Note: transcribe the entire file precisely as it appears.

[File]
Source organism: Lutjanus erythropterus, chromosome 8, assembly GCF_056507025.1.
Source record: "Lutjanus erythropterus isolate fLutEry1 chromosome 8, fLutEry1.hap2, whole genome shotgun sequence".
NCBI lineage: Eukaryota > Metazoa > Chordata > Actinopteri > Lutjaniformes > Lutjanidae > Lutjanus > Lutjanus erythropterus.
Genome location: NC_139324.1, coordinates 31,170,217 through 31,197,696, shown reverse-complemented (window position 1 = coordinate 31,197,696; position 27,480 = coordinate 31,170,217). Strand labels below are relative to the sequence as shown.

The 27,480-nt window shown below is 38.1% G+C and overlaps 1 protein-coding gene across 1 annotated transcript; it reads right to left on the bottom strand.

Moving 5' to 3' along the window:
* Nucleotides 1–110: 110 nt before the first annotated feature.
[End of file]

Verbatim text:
Source organism: Lutjanus erythropterus, chromosome 8, assembly GCF_056507025.1.
Source record: "Lutjanus erythropterus isolate fLutEry1 chromosome 8, fLutEry1.hap2, whole genome shotgun sequence".
NCBI lineage: Eukaryota > Metazoa > Chordata > Actinopteri > Lutjaniformes > Lutjanidae > Lutjanus > Lutjanus erythropterus.
Genome location: NC_139324.1, coordinates 31,170,217 through 31,197,696, shown reverse-complemented (window position 1 = coordinate 31,197,696; position 27,480 = coordinate 31,170,217). Strand labels below are relative to the sequence as shown.

The 27,480-nt window shown below is 38.1% G+C and overlaps 1 protein-coding gene across 1 annotated transcript; it reads right to left on the bottom strand.

Moving 5' to 3' along the window:
* Nucleotides 1–110: 110 nt before the first annotated feature.